FIG. 5 illustrates a cross-sectional view of the instrument 400 along line 5-5 in FIG. 4a at the bypass portion 425. As shown in FIG. 5, the bypass portion 425 comprises a housing 427 having an inner surface 428 and an outer surface 429. The inner surface 428 is in contact with the aspirated fluid and tissue material within the aspiration lumen 421 of the aspiration channel 420. The outer surface 429 is in contact with the irrigation passageway 417. The housing 427 includes a wall thickness T1 extending from the inner surface 428 to the outer surface 429. In some embodiments, the thickness T1 is constant throughout the entire bypass portion 425. In other embodiments, the thickness T1 varies either longitudinally along the length of the bypass portion 425 or at discrete areas such as adjacent a bypass port 430, which is described below with reference to FIGS. 4 and 5.

As shown in FIGS. 4 and 5, the bypass portion 425 includes at least one bypass port 430. The bypass port 430 is an aperture in the housing 427 of the bypass portion 425 that fluidically connects the aspiration lumen 421 with the irrigation passageway 417 in the area of the bypass portion 425. The bypass port 430 includes a sidewall thickness T2, which may be substantially the same as the wall thickness T1 of the bypass portion 425. In other embodiments, the thickness T2 of the sidewall of the bypass port 430 may be less than the thickness of the remainder of the housing 427 of the bypass portion. In some embodiments, as described further below with reference to FIGS. 6-11, the user may control the vacuum pressure within the aspiration channel 420 by selectively opening and closing the bypass port to 430 selectively decrease and increase, respectively, the vacuum pressure while maintaining a substantially constant aspiration flow rate.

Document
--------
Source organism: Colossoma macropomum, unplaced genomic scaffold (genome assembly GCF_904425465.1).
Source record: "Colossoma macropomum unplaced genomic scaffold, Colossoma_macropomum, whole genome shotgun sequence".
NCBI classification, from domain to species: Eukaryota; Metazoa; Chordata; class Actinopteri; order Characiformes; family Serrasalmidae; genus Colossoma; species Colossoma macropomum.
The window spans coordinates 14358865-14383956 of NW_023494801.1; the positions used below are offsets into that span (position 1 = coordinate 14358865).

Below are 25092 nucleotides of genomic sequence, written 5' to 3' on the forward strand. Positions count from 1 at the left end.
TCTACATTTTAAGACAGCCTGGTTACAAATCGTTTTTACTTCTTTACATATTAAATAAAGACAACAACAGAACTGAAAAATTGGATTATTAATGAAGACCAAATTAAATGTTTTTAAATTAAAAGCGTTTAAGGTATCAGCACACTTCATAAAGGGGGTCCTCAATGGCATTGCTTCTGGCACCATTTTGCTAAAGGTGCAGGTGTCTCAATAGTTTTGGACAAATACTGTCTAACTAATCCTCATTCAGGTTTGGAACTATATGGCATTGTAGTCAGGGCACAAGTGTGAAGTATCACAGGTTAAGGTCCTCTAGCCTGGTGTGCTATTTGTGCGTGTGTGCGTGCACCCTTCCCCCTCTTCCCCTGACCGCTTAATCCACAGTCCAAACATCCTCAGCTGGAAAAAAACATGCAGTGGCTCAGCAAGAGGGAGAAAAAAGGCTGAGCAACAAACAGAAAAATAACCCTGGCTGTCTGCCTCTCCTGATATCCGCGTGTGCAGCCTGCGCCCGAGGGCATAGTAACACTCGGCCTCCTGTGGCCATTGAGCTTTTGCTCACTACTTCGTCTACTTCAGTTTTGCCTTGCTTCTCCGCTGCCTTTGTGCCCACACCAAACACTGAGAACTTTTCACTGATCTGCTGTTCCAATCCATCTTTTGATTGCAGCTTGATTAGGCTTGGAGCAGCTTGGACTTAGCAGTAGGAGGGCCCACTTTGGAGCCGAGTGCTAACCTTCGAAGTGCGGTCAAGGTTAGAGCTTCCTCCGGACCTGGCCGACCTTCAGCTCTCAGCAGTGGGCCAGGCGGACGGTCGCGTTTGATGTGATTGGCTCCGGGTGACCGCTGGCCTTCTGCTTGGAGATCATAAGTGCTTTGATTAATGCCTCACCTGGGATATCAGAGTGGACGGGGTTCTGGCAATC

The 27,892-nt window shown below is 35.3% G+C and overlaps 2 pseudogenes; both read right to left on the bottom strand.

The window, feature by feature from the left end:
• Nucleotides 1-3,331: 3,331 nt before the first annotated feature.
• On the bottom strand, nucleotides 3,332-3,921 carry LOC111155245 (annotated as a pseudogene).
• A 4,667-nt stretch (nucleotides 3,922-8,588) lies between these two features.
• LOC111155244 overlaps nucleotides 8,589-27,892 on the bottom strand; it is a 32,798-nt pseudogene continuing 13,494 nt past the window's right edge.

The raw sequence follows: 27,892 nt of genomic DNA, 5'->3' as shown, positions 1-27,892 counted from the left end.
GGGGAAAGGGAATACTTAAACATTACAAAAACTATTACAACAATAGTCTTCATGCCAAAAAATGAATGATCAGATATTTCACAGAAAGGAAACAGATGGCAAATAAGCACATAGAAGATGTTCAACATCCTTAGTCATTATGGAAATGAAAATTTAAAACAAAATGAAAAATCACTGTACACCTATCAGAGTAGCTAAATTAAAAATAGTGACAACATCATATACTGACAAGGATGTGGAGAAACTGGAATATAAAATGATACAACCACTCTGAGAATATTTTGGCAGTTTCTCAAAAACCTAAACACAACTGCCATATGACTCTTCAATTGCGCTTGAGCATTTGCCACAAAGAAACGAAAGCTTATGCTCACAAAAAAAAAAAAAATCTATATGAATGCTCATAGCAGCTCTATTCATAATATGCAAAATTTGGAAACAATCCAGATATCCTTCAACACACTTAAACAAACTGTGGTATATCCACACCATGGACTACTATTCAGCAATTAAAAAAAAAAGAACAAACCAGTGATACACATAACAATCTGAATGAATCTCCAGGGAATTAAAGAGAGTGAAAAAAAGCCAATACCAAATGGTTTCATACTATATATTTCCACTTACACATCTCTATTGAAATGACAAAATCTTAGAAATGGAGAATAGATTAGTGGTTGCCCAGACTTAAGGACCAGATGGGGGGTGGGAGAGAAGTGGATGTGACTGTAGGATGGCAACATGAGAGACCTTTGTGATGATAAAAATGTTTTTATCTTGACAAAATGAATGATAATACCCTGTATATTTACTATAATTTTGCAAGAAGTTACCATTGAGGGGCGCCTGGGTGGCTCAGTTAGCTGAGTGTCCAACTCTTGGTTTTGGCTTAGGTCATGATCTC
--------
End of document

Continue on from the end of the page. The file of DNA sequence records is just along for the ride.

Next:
As shown in FIG. 5, the bypass ports 430 include an inner diameter Db that spans the width of the apertures in the housing 427. In some embodiments, the diameter Db ranges from 0.005-0.020 inches. For example, in one embodiment, the diameter Db may measure 0.006 in. These measurements are provided by way of example only, and are not intended to be limiting. Other diameters are contemplated. Although the bypass ports 430 in the pictured embodiment have a circular shape, the bypass ports 430 may be formed in any of a variety of shapes, including without limitation, ovoid, rectangular, crescent, slit-like, and rhomboid shapes.

In the pictured embodiment, the bypass portion 425 includes two bypass ports 430. It should be understood that a varying number of bypass ports 430 can be used and that the bypass ports 430 may be arranged on the bypass portion 425 in any of a variety of patterns. For example, such bypass ports 430 can be staggered with respect to each other rather than being formed directly opposite one another. The bypass ports 430 may be positioned at the same or different longitudinal positions along the length of the bypass portion 425. For example, at least one bypass port 430 may be disposed farther from the distal tip 422 of the cutting needle 410 than at least one other bypass port 430.